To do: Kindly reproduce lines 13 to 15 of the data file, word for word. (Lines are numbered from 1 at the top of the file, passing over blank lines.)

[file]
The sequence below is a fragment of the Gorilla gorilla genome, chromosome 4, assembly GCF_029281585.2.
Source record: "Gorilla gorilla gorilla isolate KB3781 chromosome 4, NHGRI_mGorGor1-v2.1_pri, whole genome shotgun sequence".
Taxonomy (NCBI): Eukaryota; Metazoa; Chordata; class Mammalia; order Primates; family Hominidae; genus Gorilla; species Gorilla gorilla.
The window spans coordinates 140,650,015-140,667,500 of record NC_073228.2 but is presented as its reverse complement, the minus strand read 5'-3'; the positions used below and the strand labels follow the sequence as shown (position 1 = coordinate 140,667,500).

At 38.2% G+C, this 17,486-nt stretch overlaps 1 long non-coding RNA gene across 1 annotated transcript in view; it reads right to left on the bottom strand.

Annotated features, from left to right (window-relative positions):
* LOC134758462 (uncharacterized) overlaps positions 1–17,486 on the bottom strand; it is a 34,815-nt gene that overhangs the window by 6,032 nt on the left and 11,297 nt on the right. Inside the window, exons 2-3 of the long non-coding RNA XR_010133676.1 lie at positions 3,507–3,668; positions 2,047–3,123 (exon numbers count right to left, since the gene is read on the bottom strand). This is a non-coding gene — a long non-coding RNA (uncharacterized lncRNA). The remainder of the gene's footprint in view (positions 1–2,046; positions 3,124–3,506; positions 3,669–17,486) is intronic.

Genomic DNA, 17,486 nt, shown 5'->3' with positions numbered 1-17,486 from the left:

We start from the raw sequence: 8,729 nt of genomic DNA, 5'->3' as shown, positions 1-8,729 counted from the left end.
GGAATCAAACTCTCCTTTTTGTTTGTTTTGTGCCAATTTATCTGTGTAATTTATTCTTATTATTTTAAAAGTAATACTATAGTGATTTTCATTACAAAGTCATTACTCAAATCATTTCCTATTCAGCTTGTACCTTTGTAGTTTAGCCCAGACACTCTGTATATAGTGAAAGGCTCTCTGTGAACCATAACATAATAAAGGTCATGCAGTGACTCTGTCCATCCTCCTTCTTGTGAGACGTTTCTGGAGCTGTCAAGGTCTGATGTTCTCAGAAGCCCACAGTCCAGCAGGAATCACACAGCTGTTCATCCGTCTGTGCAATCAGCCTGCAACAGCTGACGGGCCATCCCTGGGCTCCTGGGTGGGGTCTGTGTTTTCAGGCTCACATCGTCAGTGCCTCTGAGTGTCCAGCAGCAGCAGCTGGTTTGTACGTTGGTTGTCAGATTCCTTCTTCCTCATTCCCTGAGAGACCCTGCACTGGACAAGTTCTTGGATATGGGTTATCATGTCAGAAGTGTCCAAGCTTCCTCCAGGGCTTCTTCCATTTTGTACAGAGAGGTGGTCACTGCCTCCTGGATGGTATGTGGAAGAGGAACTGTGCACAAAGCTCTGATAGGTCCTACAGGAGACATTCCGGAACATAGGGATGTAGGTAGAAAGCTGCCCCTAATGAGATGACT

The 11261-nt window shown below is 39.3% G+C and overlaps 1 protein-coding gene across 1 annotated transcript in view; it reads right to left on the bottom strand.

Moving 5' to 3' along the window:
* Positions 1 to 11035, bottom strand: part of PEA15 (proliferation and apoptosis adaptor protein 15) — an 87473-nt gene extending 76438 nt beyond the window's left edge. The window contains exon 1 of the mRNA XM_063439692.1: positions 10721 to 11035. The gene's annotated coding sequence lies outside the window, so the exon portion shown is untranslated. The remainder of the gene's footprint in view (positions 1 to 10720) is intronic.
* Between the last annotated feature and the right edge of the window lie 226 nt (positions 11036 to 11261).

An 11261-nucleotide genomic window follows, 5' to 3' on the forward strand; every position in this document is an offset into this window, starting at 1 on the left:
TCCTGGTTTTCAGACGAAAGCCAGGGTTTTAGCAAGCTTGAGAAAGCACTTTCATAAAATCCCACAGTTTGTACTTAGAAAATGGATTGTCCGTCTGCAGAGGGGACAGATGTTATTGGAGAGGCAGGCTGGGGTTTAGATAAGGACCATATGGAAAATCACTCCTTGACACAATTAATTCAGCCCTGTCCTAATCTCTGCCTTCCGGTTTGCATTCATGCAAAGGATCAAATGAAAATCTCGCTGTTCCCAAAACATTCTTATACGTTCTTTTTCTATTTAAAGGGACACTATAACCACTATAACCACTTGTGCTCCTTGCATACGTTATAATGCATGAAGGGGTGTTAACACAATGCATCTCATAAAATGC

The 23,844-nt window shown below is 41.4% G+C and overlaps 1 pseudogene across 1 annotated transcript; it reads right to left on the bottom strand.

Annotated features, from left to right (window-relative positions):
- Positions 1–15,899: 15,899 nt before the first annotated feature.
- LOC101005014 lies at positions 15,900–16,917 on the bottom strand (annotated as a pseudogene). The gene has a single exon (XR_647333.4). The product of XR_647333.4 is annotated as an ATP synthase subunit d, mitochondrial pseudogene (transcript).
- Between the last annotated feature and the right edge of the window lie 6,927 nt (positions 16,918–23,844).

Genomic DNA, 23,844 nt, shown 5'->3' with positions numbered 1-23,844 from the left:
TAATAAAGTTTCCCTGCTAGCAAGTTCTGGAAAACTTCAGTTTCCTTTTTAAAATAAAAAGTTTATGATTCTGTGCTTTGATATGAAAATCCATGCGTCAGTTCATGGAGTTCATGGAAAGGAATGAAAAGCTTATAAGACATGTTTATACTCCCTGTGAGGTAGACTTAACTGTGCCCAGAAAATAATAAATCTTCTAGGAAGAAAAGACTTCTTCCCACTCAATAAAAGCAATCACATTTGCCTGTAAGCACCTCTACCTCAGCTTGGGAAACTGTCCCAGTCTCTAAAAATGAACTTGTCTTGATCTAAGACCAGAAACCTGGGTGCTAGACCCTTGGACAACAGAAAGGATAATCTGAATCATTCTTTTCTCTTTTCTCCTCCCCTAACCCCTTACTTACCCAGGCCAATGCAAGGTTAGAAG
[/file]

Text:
* Positions 1 to 11035, bottom strand: part of PEA15 (proliferation and apoptosis adaptor protein 15) — an 87473-nt gene extending 76438 nt beyond the window's left edge. The window contains exon 1 of the mRNA XM_063439692.1: positions 10721 to 11035. The gene's annotated coding sequence lies outside the window, so the exon portion shown is untranslated. The remainder of the gene's footprint in view (positions 1 to 10720) is intronic.
* Between the last annotated feature and the right edge of the window lie 226 nt (positions 11036 to 11261).

An 11261-nucleotide genomic window follows, 5' to 3' on the forward strand; every position in this document is an offset into this window, starting at 1 on the left: